While the genius of Joni’s “jazz” period is undeniable, and Hejira easily ranks in my all-time of all-time top five, in these crazy mixed-up times I’ve been loving the “Geffen” years, and in particular 1991’s heavily adult-contemporary Night Ride Home. Coming out when it did, this was only ever pressed on vinyl in Germany—meaning that even though every record store in existence has a shelf of overstock Joni below the bins, this one rarely pops up. I was lucky when a copy found me in Basel a couple months back and am happy to give it its first spin in its new home on Joni’s 74th birthday. If you feel like going deepTubing for some late-era Joni, may I recommend the September 23, 1994 live appearance from a Canadian show called “Intimate & Interactive” with solo acoustic performances in full on smoky rasp, charming low-key banter that confirms her existence on a plane somewhere between Saskatoon and the cosmos, and an in-studio audience that look like a cast of extras borrowed from a scene set at Central Perk. Joni forever.
One of my earliest memories of architecture is from my preschool, where there were two closet-sized, yellow and red painted, skylight-topped play areas recessed into the building off of a covered courtyard. If memory serves, their defining feature was that they were formed out of concrete with multiple levels to climb on or tuck yourself into, like some kind of schoolyard Lawrence Halprin landscape in miniature. Sitting in that yellow space, atop one of the concrete columns, somehow became one of those elusive memories of being 3 or 4 years old that is impossible to render fully, but clearly has shaped so many of my feelings about buildings and design and the power that spaces have over us. I’m positive that early memory is why Paul Rudolph’s Dana Arts Center at Colgate University cast a similar spell on me in my teens. As a 10th grader I visited my sister during her freshman year here, and likely passed through the building on the way to, and from, her dorm. I remember borrowing a tape of Pink Floyd’s Animals, which I hadn’t ever heard, from some guy who lived across the hall from her and putting it on as a fell asleep on the floor (likely after some good-natured, underage drinking). As I drifted off with the tape playing on auto-reverse, the building became a powerful backdrop for my dream—so powerful that I remember it still and that’s saying a lot because I don’t remember much of anything of being 14 years old otherwise. Every time I hear the pulsing guitar strumming on the intro of “Dogs” it takes me right back under that oversized porte-cochère, with flannel shirt and walkman. After I ended up at Colgate myself, I went on to attend all my art history classes here, play piano in the practice rooms, and who knows what else in its maze of levels and passages. Anyway. Buildings are pretty cool like that. I haven’t been back since 1998, but I’ll take my hazy recollections of board-formed concrete, orange wall-to-wall everything, track lighting cans, and art history slides over whatever some dimwit facilities people have done with the place now.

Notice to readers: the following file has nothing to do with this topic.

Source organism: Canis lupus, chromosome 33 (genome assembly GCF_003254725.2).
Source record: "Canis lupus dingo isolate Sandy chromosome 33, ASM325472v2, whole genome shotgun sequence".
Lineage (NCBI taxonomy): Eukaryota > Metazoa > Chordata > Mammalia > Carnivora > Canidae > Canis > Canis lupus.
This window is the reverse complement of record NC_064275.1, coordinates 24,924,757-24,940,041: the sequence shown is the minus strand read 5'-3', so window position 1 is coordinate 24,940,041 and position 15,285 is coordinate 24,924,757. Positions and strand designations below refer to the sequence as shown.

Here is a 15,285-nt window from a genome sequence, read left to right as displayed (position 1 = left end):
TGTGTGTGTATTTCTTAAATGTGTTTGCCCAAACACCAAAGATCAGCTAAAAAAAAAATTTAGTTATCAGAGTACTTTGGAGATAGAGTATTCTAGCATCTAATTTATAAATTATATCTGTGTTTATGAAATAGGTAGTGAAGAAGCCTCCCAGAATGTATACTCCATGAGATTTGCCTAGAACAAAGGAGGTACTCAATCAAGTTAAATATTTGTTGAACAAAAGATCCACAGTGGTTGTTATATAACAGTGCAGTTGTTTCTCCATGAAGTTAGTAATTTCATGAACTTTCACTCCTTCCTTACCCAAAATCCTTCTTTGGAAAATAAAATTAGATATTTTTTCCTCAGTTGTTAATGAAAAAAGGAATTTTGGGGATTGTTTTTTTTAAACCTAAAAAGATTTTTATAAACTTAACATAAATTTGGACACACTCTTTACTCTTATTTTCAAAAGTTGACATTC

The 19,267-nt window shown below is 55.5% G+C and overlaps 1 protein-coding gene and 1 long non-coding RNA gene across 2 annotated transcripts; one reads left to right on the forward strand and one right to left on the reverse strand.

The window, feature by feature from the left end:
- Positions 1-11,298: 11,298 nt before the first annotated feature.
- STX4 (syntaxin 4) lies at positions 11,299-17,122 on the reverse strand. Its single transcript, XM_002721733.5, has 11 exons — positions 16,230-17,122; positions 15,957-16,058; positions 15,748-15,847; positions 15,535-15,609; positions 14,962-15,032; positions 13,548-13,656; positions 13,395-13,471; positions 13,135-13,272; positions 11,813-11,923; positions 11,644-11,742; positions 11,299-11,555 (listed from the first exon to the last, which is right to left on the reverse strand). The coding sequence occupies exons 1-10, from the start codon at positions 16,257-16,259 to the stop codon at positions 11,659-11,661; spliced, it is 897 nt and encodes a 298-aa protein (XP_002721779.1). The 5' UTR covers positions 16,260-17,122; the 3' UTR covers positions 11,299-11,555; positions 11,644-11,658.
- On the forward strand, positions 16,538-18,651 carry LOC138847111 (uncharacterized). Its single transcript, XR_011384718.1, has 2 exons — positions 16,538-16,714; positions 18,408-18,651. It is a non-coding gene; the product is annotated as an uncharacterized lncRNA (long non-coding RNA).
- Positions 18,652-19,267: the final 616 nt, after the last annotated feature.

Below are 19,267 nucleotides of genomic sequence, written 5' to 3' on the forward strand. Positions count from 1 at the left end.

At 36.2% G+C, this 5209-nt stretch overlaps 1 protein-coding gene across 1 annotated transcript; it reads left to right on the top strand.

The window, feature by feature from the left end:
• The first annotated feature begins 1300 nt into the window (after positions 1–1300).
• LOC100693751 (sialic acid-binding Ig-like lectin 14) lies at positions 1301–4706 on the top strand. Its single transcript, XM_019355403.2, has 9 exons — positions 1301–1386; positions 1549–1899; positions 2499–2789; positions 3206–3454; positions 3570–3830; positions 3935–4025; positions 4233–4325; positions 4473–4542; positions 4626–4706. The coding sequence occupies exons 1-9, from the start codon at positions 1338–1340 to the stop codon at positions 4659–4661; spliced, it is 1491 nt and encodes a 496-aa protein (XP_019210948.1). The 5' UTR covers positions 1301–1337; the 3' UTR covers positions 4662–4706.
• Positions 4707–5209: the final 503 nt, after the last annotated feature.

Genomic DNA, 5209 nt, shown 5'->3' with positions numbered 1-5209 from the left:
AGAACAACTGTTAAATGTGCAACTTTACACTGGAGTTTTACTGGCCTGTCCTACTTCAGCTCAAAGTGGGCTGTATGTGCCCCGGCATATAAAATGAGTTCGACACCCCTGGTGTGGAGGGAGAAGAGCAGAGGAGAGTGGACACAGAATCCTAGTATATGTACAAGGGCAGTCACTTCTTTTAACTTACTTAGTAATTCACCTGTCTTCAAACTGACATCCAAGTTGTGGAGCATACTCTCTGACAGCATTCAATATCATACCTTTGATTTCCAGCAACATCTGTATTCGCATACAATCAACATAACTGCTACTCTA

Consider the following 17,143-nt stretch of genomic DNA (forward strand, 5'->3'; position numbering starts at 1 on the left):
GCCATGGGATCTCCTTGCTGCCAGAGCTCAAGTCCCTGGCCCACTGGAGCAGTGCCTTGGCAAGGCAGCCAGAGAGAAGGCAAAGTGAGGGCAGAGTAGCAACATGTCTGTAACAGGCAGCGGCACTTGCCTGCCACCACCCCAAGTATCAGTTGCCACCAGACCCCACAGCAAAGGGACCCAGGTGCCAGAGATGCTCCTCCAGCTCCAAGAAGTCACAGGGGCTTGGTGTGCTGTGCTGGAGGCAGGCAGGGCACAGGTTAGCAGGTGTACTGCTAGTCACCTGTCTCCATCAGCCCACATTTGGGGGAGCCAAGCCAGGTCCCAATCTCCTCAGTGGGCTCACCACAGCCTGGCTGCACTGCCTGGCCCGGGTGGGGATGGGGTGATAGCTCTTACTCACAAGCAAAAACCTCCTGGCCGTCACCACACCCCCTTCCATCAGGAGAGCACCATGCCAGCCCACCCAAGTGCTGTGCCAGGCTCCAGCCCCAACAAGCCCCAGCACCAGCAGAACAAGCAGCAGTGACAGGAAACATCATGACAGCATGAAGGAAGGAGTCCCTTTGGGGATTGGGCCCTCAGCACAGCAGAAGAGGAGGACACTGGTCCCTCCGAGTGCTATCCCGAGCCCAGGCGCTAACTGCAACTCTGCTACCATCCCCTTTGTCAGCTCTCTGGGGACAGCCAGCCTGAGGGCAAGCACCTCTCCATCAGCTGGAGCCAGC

Gunnar and I knocked down part of an abandoned wasps’ nest yesterday. I’ve never seen this premasticated wasp paper up close but it’s pretty incredible with its subtle color variation and slight metallic tinge.
Frey selected yellow curtains to match the winter wildflower blooms of San Jacinto mountain. The deep, warm blue perforated corrugated aluminum ceiling panels are just his Corbu-does-Home-Depot genius.